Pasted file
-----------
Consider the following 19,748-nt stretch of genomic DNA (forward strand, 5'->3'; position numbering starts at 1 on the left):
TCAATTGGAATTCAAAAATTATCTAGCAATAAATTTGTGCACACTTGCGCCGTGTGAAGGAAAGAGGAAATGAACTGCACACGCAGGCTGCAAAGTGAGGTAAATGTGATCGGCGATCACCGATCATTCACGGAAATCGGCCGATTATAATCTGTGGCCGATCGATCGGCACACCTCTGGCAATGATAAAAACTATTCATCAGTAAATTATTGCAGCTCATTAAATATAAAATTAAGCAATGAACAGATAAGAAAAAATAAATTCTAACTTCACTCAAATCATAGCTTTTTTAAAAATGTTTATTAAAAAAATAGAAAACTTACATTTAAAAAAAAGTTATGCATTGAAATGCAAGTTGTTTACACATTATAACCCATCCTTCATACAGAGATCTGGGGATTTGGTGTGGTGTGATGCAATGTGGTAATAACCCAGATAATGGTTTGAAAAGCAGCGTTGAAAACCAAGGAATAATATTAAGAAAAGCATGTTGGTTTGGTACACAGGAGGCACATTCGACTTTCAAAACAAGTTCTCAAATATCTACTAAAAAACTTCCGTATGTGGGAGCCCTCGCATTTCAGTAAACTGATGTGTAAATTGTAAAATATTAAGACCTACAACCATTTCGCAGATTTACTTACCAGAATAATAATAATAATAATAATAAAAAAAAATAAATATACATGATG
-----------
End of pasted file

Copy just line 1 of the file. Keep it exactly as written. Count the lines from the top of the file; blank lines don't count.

Consider the following 19,748-nt stretch of genomic DNA (forward strand, 5'->3'; position numbering starts at 1 on the left):